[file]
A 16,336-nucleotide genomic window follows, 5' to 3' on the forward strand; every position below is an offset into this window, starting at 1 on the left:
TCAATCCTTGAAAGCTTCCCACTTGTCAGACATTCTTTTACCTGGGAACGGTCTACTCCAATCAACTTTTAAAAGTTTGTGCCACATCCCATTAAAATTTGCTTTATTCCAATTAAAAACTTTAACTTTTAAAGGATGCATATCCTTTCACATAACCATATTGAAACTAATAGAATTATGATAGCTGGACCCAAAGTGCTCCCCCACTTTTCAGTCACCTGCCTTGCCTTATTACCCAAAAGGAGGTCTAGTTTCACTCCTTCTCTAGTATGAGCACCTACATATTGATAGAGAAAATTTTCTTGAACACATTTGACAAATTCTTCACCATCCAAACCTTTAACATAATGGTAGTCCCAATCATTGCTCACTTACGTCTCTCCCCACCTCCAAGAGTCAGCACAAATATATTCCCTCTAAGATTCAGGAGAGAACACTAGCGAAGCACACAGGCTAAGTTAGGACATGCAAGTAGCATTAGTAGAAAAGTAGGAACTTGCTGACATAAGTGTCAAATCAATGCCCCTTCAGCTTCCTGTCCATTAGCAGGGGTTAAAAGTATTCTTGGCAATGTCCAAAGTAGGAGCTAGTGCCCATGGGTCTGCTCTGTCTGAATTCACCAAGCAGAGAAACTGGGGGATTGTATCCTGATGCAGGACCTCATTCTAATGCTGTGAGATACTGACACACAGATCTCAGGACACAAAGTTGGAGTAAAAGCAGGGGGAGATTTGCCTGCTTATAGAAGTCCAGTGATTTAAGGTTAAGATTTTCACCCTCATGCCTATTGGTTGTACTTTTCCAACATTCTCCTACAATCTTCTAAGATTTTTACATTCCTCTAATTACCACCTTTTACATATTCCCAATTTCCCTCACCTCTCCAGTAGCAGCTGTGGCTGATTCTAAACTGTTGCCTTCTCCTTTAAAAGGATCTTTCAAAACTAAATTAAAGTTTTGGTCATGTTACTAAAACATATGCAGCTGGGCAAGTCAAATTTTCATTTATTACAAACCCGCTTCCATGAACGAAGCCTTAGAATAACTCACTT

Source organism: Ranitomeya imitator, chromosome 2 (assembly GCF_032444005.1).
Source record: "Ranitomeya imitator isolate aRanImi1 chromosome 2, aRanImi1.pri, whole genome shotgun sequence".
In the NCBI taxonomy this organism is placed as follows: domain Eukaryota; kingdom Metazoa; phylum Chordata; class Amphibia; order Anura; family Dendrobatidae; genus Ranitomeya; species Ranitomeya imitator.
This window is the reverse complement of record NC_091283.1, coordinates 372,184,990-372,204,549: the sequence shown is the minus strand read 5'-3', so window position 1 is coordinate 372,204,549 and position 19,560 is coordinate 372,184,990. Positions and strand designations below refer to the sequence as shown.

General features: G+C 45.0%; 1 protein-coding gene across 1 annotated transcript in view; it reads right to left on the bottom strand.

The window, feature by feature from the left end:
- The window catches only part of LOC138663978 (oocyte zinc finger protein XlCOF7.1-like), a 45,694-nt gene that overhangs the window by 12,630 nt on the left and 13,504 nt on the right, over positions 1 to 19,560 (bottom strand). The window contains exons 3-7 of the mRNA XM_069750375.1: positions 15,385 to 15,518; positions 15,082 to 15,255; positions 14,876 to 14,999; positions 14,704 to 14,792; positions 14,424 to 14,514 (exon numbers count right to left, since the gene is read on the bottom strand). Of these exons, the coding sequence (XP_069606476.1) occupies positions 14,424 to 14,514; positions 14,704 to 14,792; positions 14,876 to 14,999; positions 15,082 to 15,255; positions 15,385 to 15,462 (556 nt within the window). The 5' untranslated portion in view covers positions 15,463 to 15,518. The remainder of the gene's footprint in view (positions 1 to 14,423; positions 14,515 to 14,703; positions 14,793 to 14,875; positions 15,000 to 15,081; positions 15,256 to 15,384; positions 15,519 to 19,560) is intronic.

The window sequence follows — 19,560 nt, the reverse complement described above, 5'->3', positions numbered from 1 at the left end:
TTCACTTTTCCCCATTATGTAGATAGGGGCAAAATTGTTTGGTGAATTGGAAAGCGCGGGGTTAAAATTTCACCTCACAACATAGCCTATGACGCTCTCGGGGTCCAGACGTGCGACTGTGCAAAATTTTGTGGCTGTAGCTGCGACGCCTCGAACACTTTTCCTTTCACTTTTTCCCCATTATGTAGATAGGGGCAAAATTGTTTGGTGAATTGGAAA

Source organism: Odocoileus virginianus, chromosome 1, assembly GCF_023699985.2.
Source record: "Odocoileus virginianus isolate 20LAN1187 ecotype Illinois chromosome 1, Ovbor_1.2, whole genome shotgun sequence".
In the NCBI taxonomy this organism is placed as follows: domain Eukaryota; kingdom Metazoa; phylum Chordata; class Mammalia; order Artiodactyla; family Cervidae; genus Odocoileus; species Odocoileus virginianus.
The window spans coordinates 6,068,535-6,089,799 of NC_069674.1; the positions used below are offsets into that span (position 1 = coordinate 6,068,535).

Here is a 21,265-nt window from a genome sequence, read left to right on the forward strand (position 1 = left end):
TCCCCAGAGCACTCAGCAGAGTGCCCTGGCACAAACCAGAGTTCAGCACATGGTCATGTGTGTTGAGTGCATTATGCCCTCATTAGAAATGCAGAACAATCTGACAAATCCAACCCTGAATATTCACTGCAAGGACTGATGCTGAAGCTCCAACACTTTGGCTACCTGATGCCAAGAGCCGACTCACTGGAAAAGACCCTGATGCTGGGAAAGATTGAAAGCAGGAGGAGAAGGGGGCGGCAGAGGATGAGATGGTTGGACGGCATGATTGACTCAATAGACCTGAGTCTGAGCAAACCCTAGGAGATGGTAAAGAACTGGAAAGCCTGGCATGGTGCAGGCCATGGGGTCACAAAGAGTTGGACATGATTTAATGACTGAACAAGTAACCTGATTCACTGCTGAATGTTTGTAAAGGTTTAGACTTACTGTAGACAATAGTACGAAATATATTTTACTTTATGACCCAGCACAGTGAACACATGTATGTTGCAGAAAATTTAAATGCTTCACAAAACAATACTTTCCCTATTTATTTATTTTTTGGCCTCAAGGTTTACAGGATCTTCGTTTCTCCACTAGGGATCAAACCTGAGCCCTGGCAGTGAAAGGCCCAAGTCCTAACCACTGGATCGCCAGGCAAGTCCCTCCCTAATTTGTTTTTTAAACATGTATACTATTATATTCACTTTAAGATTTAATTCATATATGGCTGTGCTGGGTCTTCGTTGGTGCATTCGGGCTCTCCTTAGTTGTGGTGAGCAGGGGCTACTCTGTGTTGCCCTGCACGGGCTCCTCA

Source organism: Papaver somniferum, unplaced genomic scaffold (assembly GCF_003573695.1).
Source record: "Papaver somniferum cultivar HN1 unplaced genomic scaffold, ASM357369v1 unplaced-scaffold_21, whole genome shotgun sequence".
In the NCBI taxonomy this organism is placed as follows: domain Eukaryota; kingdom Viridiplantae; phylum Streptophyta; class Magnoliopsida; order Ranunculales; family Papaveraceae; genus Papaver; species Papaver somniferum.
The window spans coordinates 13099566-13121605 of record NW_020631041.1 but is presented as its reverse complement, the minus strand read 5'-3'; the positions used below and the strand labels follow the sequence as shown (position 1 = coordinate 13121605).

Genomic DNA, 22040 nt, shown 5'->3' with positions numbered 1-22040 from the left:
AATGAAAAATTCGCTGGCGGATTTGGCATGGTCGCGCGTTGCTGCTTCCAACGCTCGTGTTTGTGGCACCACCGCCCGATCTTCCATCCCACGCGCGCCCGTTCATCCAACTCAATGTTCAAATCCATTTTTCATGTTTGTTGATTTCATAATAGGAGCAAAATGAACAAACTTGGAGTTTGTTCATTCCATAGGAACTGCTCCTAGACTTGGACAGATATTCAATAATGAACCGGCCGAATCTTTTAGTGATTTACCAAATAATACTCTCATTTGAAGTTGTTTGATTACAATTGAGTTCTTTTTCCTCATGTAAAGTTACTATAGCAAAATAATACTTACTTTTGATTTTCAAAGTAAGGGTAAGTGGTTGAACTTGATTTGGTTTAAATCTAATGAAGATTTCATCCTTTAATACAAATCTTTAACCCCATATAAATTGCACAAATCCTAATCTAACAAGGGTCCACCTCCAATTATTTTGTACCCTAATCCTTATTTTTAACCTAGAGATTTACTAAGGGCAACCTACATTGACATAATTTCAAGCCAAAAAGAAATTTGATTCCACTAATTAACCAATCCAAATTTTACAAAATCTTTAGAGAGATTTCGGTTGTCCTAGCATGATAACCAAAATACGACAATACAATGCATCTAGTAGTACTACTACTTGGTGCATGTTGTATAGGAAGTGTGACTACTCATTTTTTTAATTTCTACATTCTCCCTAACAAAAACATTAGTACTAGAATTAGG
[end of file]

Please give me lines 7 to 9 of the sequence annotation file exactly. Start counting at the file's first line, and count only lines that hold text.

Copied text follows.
General features: G+C 45.0%; 1 protein-coding gene across 1 annotated transcript in view; it reads right to left on the bottom strand.

The window, feature by feature from the left end:
- The window catches only part of LOC138663978 (oocyte zinc finger protein XlCOF7.1-like), a 45,694-nt gene that overhangs the window by 12,630 nt on the left and 13,504 nt on the right, over positions 1 to 19,560 (bottom strand). The window contains exons 3-7 of the mRNA XM_069750375.1: positions 15,385 to 15,518; positions 15,082 to 15,255; positions 14,876 to 14,999; positions 14,704 to 14,792; positions 14,424 to 14,514 (exon numbers count right to left, since the gene is read on the bottom strand). Of these exons, the coding sequence (XP_069606476.1) occupies positions 14,424 to 14,514; positions 14,704 to 14,792; positions 14,876 to 14,999; positions 15,082 to 15,255; positions 15,385 to 15,462 (556 nt within the window). The 5' untranslated portion in view covers positions 15,463 to 15,518. The remainder of the gene's footprint in view (positions 1 to 14,423; positions 14,515 to 14,703; positions 14,793 to 14,875; positions 15,000 to 15,081; positions 15,256 to 15,384; positions 15,519 to 19,560) is intronic.